Volume 46, Issue 7 - August 2011


Oregon Jury Finds for Injured Victim of Wired Glass Accident

A Multnomah County, Ore., jury, has determined that Portland Public Schools (PPS) was negligent in a 2007 accident, in which then 13-year-old Shakiya Sargent’s right leg pierced the lower glass lite of the interior wire-glass doors that separated the cafeteria from the art hallway at Beaumont Middle School. The jury awarded Sargent $222,000 in damages; however, reports note that due to tort limits this will be capped at $147,000.

According to the complaint, the accident occurred when Sargent was late for art class and, with her arms loaded with books, kicked the heavy door open with her right foot. As the complaint alleges, “the glass in the door was wired glass, designed not to shatter upon contact.” It also alleges that the defendant, PPS, was “warned by the superintendent of Public Instruction about documented serious injuries to students as a result of collisions with wired glass.”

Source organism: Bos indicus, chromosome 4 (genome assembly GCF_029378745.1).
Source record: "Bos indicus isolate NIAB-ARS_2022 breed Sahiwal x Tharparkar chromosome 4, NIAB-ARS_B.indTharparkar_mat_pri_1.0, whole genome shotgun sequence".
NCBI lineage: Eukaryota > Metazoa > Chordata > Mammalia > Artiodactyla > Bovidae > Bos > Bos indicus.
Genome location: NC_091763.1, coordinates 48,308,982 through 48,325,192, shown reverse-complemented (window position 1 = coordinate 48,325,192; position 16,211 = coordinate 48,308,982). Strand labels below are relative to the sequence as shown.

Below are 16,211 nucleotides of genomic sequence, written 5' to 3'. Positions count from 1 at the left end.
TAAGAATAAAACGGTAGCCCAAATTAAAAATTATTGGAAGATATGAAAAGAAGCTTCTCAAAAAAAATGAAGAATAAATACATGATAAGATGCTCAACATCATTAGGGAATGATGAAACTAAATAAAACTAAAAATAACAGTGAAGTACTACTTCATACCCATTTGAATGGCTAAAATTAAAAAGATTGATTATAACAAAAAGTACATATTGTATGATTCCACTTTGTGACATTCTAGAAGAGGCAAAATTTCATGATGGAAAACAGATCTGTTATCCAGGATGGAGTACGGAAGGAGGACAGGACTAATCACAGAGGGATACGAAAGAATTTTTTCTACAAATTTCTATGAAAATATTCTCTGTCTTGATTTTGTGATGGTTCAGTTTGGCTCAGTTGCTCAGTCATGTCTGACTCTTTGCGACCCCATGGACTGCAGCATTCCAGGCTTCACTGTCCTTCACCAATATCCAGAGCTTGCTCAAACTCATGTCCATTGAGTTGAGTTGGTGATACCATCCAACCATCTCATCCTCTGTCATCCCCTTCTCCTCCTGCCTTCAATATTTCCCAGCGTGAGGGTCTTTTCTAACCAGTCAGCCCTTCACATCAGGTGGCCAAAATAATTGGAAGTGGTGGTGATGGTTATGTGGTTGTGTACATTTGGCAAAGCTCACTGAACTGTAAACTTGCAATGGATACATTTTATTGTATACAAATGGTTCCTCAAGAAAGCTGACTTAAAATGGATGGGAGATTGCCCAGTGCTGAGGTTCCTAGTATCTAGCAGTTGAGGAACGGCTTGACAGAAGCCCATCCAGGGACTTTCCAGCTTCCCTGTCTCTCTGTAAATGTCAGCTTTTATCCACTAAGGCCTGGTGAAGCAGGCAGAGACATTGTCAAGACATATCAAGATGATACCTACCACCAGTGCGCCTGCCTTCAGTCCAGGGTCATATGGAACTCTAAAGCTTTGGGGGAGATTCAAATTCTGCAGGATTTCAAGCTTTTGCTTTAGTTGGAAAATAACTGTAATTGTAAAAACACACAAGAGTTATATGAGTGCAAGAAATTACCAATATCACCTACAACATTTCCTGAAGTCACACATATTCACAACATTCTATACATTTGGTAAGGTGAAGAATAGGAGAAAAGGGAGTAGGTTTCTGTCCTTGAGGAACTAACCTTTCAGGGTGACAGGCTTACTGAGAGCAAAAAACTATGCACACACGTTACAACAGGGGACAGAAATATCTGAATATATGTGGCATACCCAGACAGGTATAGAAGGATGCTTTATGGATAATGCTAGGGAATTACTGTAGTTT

The complaint reads that “the defendant knew that students foreseeably run in school hallways; and that wired glass in a doorway located in a high traffic and spill intensive area . . . [caused] students to be subjected to an unreasonably greater risk of severe injury.”

Greg Abel, whose son Jarred was severely injured in a 2001 wired glass accident, was retained by the law firm as an expert in the case. According to Abel, prior to Sargent’s accident the school system had received memos and notices concerning wired glass. However, according to one local news report, “when Keith Dozier, one of Shakiya’s lawyers, deposed teachers, custodians and administrators at Beaumont, not one remembered a single word of warning from the district on the problems with wire glass.”

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